If you’d asked me last year whether I thought Ridley Scott and Russell Crowe should work together again, I would have said “absolutely.” No hesitation. We’re talking about the director and star of Gladiator, after all, and I’d love to see another epic picture from that team.
What I didn’t expect to see was A Good Year, a romantic comedy that wholeheartedly joins the ranks of the “wine is like life” camp. What’s with that, anyway? Maybe it’s time to move on to another beverage, like coffee. You know, coffee and life have a lot in common – plenty of lessons to be learned there.
But I digress. A Good Year is about Max Skinner (Crowe), a jackass investment broker, who rediscovers the important things in life after the only person he ever loved passes away and leaves him an estate in Provence. For more on the plot, check out the Pixar hit, Cars. Just who borrowed whose script is the question.
The best thing about this film is that while it’s a romantic comedy, the final 30 minutes – when most rom-coms hit autopilot – are handled very well, and while they fit the overall formula, for some reason it feels fresh.
The worst aspect of the film is the obvious attempts to be whimsical. The first moment, when Skinner arrives in France to find that his assistant has booked him a tiny Smart rental car, feels so out of place I thought it must have been some kind of joke. What I mean is, they couldn’t have seriously included this moment in the film. But they did. More similar moments follow, and while they’re not as sore-thumb as the Smart car scene, they all betray the rule of whimsy: be or be not; there is no try. Any resemblance to Star Wars is purely coincidental.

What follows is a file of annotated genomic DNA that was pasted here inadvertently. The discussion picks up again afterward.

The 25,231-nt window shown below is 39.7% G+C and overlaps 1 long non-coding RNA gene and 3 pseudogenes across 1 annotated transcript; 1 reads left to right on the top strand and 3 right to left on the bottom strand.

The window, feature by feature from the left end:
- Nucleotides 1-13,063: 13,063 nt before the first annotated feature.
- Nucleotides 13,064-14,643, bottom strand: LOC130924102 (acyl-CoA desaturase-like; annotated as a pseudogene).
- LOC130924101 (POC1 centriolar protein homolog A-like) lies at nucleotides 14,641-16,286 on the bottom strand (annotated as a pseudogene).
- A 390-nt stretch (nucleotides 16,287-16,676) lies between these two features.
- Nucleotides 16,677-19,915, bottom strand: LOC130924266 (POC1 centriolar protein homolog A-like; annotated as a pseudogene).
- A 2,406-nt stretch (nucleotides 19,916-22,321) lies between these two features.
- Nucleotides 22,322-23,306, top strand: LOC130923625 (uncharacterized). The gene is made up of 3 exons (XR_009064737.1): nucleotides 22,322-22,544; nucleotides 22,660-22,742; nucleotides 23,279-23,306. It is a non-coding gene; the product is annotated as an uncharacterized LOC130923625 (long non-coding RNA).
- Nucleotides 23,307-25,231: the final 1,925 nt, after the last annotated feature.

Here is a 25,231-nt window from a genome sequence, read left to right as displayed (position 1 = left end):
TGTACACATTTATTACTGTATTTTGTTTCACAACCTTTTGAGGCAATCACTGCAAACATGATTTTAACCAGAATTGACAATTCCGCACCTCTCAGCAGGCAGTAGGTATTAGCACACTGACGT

Strangely enough, A Good Year is still passingly entertaining film, at least good enough to pass some time if nothing else is on. The performances are entirely adequate, and the setting in Provence provides much in the way of beautiful cinematography. Add to that the stunning leading ladies, Marion Cotillard (Big Fish) and Abbie Cornish (Somersault), and you have some redeeming qualities.
So the film is mostly forgettable. How’s the DVD?
A Good Year is presented on a single disc, in 2.35:1 widescreen format. Overall, it does justice to the incredible scenery of the Provence estate and vineyards, but there are a few issues of note. While the colours are rich, detail is quite soft much of the time, and in a few of the darker scenes some digital noise is noticeable. There’s interesting contrast between the city scenes in London and the scenes in France, which are much warmer and more inviting. /p>
The main menu is animated and scored.
The main audio presentation is Dolby Digital 5.1, and it sounds pretty good. There isn’t a lot going on aurally, but what’s here is clear and well-defined. Dialogue is always perfectly audible, and the score and soundtrack both fill things out nicely. Additional audio options include Dolby Digital 2.0 Surround in French and Spanish.
Subtitles are available in English and Spanish.
A Good Year offers little in the way of bonus material, with just an audio commentary, a making-of featurette and some trailers to enrich your viewing experience.
The commentary by director Ridley Scott is interesting, but given the subject matter is not really worth listening to. Not every film needs a commentary track, and this one falls into that category. As for the featurette, Postcards from Provence, it’s a charming little piece but doesn’t really offer much depth.
A Good Year tries hard to be special, but mostly falls flat. As for this DVD, the presentation is good, but the bonus material is lacking. At most, this is a renter.